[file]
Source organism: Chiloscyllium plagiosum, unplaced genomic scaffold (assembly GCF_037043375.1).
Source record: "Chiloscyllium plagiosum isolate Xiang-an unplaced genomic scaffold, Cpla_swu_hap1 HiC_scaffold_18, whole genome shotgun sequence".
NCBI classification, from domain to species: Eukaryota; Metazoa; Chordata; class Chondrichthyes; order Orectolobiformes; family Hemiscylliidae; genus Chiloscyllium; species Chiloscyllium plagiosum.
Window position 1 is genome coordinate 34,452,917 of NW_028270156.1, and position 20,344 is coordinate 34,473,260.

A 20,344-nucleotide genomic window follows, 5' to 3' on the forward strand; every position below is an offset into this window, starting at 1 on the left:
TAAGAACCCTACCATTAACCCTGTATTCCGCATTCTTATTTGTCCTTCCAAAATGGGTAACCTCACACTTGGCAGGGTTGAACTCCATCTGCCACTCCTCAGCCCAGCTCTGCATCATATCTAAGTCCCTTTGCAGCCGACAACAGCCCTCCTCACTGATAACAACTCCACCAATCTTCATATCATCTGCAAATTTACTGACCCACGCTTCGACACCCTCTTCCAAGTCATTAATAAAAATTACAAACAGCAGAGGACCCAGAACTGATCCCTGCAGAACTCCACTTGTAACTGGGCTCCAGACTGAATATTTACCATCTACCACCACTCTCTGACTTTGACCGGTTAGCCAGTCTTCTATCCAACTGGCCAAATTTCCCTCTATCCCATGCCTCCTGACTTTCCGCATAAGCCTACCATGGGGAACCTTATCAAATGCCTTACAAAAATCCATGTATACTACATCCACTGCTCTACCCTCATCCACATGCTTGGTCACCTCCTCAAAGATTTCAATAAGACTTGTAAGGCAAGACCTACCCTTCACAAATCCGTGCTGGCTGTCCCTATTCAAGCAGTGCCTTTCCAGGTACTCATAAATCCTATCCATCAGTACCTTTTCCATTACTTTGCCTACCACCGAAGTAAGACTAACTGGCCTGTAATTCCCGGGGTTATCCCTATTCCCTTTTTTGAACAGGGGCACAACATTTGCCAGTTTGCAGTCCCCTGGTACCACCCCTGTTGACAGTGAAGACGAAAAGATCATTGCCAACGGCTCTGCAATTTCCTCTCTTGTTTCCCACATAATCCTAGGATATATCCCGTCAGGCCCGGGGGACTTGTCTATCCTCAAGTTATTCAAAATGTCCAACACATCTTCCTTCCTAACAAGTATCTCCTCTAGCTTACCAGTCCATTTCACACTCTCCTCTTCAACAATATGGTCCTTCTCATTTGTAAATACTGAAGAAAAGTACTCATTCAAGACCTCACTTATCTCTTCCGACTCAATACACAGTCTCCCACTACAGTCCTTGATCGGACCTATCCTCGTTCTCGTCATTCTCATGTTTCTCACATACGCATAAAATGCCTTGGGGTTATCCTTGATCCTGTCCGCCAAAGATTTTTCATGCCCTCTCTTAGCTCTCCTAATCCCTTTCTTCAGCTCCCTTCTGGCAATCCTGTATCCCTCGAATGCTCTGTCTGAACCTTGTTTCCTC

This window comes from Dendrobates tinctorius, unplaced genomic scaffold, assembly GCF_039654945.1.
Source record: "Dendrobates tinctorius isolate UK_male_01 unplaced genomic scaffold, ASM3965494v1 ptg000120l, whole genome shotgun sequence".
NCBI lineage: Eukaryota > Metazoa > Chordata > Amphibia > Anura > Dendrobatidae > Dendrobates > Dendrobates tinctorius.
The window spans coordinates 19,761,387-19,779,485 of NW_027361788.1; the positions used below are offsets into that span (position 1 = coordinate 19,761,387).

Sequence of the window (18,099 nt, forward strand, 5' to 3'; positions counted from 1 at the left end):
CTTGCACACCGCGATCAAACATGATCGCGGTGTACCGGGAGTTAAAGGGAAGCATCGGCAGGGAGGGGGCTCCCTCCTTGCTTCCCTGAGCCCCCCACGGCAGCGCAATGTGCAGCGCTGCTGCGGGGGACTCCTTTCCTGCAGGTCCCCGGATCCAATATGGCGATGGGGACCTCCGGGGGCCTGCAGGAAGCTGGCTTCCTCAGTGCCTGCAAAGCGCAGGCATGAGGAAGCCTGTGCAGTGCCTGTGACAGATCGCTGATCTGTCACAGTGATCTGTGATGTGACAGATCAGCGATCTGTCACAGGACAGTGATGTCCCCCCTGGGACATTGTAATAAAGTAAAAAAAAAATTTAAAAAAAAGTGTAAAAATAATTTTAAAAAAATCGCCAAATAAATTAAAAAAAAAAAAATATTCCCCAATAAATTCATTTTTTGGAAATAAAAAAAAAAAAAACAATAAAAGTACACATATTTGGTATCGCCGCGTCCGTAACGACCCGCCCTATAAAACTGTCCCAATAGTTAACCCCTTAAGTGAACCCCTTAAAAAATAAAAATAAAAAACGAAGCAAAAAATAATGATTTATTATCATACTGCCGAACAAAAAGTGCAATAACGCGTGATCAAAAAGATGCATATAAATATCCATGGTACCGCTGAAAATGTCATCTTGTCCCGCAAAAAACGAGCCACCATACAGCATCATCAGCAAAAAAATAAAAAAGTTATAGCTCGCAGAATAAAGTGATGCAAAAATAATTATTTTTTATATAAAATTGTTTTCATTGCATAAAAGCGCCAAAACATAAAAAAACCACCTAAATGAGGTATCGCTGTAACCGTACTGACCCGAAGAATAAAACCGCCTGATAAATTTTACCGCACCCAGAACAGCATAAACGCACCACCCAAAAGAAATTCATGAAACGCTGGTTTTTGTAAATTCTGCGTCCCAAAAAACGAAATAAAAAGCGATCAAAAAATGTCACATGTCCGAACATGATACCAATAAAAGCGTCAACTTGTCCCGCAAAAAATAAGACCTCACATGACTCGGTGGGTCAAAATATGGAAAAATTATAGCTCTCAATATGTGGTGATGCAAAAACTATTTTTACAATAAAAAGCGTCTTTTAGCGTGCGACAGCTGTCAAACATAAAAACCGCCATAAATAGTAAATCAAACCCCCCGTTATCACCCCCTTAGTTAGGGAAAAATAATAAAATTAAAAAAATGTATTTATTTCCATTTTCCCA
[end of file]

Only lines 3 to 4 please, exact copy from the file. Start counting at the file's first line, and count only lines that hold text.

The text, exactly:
NCBI classification, from domain to species: Eukaryota; Metazoa; Chordata; class Chondrichthyes; order Orectolobiformes; family Hemiscylliidae; genus Chiloscyllium; species Chiloscyllium plagiosum.
Window position 1 is genome coordinate 34,452,917 of NW_028270156.1, and position 20,344 is coordinate 34,473,260.